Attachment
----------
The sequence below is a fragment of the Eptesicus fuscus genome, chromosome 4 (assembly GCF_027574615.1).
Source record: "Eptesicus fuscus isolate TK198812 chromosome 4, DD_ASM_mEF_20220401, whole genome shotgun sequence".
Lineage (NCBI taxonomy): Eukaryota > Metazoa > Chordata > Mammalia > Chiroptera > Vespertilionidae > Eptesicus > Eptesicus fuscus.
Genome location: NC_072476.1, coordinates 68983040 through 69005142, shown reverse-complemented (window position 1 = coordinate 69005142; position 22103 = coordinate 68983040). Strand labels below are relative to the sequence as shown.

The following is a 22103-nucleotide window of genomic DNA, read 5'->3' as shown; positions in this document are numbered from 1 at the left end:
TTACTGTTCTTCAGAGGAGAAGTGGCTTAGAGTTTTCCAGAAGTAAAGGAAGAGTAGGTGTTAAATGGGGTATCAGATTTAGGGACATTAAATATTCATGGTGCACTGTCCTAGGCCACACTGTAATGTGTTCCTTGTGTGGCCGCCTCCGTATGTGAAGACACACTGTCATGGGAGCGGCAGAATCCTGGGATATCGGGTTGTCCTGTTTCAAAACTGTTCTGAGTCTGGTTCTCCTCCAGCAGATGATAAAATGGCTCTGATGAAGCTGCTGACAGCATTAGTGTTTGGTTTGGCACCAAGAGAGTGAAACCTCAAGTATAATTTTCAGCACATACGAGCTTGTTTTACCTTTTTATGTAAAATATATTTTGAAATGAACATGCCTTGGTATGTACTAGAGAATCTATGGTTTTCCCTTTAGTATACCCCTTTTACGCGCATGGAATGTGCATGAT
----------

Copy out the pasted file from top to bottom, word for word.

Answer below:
The sequence below is a fragment of the Eptesicus fuscus genome, chromosome 4 (assembly GCF_027574615.1).
Source record: "Eptesicus fuscus isolate TK198812 chromosome 4, DD_ASM_mEF_20220401, whole genome shotgun sequence".
Lineage (NCBI taxonomy): Eukaryota > Metazoa > Chordata > Mammalia > Chiroptera > Vespertilionidae > Eptesicus > Eptesicus fuscus.
Genome location: NC_072476.1, coordinates 68983040 through 69005142, shown reverse-complemented (window position 1 = coordinate 69005142; position 22103 = coordinate 68983040). Strand labels below are relative to the sequence as shown.

The following is a 22103-nucleotide window of genomic DNA, read 5'->3' as shown; positions in this document are numbered from 1 at the left end:
TTACTGTTCTTCAGAGGAGAAGTGGCTTAGAGTTTTCCAGAAGTAAAGGAAGAGTAGGTGTTAAATGGGGTATCAGATTTAGGGACATTAAATATTCATGGTGCACTGTCCTAGGCCACACTGTAATGTGTTCCTTGTGTGGCCGCCTCCGTATGTGAAGACACACTGTCATGGGAGCGGCAGAATCCTGGGATATCGGGTTGTCCTGTTTCAAAACTGTTCTGAGTCTGGTTCTCCTCCAGCAGATGATAAAATGGCTCTGATGAAGCTGCTGACAGCATTAGTGTTTGGTTTGGCACCAAGAGAGTGAAACCTCAAGTATAATTTTCAGCACATACGAGCTTGTTTTACCTTTTTATGTAAAATATATTTTGAAATGAACATGCCTTGGTATGTACTAGAGAATCTATGGTTTTCCCTTTAGTATACCCCTTTTACGCGCATGGAATGTGCATGAT